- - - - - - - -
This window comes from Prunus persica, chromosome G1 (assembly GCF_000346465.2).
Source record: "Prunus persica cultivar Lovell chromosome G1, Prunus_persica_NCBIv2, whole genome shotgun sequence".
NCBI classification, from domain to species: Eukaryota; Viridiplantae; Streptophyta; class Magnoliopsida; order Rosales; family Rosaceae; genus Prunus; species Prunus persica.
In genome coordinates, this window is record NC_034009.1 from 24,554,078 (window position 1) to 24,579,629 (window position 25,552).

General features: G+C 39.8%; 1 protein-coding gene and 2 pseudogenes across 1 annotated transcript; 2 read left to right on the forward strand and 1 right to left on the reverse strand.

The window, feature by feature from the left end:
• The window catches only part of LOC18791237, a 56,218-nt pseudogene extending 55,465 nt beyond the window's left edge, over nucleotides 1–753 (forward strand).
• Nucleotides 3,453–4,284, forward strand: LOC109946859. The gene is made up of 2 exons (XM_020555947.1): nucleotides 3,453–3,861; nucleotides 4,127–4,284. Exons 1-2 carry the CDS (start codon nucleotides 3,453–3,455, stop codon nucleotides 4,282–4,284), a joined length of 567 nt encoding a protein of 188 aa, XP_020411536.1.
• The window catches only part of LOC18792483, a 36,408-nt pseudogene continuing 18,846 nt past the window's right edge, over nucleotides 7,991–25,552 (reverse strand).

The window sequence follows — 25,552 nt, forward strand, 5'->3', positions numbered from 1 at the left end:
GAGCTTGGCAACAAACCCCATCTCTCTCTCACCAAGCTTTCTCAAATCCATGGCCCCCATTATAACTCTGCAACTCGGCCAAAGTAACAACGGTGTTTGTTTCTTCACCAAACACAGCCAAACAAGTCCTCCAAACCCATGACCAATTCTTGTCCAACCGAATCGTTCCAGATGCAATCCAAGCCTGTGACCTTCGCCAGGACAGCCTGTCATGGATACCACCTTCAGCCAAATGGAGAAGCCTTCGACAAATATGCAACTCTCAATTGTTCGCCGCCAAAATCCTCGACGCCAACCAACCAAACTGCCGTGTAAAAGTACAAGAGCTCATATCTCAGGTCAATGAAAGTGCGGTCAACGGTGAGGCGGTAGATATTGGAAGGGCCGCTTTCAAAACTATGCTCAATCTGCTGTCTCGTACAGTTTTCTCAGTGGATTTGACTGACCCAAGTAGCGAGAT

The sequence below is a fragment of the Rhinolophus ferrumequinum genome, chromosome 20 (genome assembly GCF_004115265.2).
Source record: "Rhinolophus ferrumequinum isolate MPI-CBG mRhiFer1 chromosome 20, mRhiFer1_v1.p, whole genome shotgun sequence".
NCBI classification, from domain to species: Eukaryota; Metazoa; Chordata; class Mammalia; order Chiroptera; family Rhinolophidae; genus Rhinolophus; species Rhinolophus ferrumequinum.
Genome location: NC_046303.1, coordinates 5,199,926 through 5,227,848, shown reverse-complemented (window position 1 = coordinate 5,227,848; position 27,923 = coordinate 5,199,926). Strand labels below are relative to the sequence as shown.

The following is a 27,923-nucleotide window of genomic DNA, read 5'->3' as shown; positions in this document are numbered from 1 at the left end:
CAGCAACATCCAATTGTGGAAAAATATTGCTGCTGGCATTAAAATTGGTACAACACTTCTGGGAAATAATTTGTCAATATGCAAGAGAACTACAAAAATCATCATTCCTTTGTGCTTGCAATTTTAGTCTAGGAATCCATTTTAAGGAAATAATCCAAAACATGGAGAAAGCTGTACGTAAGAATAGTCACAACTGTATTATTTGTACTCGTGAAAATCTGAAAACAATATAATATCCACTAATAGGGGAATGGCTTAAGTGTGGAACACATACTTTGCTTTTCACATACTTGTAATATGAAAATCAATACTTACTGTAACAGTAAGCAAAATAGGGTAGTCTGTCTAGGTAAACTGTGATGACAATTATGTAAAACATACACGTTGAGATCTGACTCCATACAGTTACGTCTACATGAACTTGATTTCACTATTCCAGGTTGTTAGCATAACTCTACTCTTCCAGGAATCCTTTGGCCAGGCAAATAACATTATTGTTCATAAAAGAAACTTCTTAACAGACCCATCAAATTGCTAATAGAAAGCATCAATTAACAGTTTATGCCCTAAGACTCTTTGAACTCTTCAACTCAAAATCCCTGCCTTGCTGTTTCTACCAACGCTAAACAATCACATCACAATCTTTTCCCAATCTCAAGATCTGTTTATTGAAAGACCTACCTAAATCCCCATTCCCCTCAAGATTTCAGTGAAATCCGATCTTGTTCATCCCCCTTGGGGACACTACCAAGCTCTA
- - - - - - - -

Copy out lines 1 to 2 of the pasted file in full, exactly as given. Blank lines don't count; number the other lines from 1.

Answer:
This window comes from Prunus persica, chromosome G1 (assembly GCF_000346465.2).
Source record: "Prunus persica cultivar Lovell chromosome G1, Prunus_persica_NCBIv2, whole genome shotgun sequence".